The standard disclaimer applies: Your mileage may vary.”
And a reader with the handle xavidefyp added this:
“I read your article and wanted to comment. I suffered for years with saddle sores and used every cream, ointment and unguent available. Until my dermatologist recommended I stop using all those things and use powder. She recommended Zeasorb extra absorbent with the yellow stripe on the package. My happiness in the saddle has increased exponentially!
The creams were clogging my pores and causing the problems....something to think about.”
Thanks – as always! – to our great readers for sharing their tips and opinions with fellow roadies.
Coach John Hughes uses the concept of Athletic Maturity to assess how relatively fit a client is and in what areas the client needs to improve. Although he turns 65 in April 2014, Coach Hughes has been working out for 39 years. His regimen includes endurance and intensity riding, weight-bearing activity, full-body strength training, flexibility and balance exercises. Because of his athletic maturity, he can handle a harder workout program than someone a decade or more younger.
His new eArticle Cycling Past 60, Part 1: For Health includes his diagnostic test of Athletic Maturity to help you assess your overall fitness. The test asks about riding: how many years you have been riding, how much you ride a year and your longest ride of the year. The test also evaluates your muscles in four critical areas: lower body, core, upper body and even small muscles for balance! Finally, it evaluates body weight and flexibility as important components of overall health.
The more athletically mature you are, the healthier you are now and the greater volume and intensity you can handle -- despite your chronological age. Your score on the Athletic Maturity test helps to determine which of the exercise programs detailed in Cycling Past 60 is most appropriate for you.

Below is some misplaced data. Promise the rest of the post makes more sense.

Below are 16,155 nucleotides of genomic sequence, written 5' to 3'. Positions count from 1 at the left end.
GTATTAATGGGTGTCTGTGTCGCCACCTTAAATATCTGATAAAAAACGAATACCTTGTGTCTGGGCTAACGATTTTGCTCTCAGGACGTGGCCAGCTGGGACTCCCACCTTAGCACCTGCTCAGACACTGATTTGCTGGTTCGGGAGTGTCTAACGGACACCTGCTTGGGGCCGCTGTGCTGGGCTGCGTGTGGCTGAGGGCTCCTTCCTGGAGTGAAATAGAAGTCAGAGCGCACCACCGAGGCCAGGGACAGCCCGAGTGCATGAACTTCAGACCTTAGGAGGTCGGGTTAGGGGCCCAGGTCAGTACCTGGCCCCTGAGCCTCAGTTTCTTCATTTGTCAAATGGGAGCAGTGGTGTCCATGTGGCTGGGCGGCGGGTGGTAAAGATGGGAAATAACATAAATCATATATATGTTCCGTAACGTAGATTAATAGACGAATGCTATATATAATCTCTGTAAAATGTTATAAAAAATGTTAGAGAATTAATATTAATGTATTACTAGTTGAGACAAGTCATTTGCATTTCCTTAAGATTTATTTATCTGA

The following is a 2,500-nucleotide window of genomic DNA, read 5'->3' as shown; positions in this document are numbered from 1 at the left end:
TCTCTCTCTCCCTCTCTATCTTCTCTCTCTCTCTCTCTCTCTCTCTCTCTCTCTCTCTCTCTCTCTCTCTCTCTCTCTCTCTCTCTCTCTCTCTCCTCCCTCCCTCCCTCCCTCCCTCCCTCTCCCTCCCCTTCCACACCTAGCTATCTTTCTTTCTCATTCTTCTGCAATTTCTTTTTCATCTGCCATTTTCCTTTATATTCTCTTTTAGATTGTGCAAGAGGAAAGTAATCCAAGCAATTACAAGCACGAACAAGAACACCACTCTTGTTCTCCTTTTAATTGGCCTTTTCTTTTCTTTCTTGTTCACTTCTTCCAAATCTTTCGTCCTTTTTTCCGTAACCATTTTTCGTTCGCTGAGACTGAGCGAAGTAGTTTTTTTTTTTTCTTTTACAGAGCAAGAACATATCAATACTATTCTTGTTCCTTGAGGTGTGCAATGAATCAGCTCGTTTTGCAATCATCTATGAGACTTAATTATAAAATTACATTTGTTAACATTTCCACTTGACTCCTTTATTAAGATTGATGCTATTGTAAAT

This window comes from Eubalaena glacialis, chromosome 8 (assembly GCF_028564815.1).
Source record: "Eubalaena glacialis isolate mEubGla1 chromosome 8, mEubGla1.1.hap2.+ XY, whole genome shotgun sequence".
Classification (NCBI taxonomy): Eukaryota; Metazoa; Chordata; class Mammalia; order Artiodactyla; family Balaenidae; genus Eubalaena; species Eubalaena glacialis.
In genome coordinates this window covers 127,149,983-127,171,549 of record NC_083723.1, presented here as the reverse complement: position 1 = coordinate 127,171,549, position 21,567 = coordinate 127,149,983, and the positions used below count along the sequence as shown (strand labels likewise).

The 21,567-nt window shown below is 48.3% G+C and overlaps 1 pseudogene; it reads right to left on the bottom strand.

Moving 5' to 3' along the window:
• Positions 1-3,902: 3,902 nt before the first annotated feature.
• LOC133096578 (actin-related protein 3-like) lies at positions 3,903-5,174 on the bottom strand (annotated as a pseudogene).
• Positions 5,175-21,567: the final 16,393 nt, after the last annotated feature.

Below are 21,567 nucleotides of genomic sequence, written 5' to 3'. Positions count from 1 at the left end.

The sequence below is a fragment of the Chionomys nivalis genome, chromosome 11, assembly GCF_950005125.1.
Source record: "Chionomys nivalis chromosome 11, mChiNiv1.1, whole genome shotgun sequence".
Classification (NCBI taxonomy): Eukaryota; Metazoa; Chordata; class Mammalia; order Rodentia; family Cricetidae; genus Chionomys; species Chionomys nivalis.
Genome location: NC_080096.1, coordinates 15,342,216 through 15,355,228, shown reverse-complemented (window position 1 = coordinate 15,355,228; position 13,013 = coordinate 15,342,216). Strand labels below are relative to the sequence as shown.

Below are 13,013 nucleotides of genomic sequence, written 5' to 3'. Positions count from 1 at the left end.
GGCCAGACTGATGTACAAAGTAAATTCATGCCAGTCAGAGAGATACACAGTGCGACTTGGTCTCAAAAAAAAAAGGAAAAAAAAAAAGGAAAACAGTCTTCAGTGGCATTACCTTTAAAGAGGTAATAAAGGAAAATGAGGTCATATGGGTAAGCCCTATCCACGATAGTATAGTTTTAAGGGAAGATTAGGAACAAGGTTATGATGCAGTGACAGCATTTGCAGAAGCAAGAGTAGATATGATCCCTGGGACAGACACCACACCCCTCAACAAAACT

Coach Hughes scores 24 points on the Athletic Maturity test out of a possible 27 points. Our Question of the Week this week asks how many points you score if you are 60 or older. Take the test in Cycling Past 60, Part 1: For Health and answer the Question of the Week. (The responses will be used to help tailor the workout programs for Part 2 of Cycling Past 60.)
Damon Rinard is a Senior Advanced Research and Design Engineer at Cervélo. He’s helped us out before on engineering/technical issues that require, well, more of the specific technical knowledge – and brainpower! – than we can bring to bear on some topics.
One of those topics that Jim Langley addressed in a recent Tech Talk column dealt with whether harm could come to a carbon bike by using it on a trainer.
We put the issue to Damon for his take. Following is his reply:
Yes, riding on a trainer puts different loads on a bike compared to riding on the road, especially riding out of the saddle. Nevertheless, in practice, most bikes are fine anyway. Obviously, don’t tilt the bike violently.
All Cervélos are okay to use on trainers, and trainer use does not void the Cervélo warranty.
In 2006, Tom Demerly polled his shop’s bike brands, and at the time, all of them told him trainers are okay.
Recently, though, some bike makers have begun specifically warning against using their bikes on trainers. (Felt, for one.)
Bottom line: Ask your bike’s maker.
Tips: Make sure you engage the bike in the trainer properly: the trainer must contact the bike only on the skewer, and not touch the frame, dropouts, derailleur, cables, etc. To prevent contact, consider changing to a Tacx skewer (cylindrical nut, rather than conical), or a smaller diameter trainer cup (optional with some trainers), or both.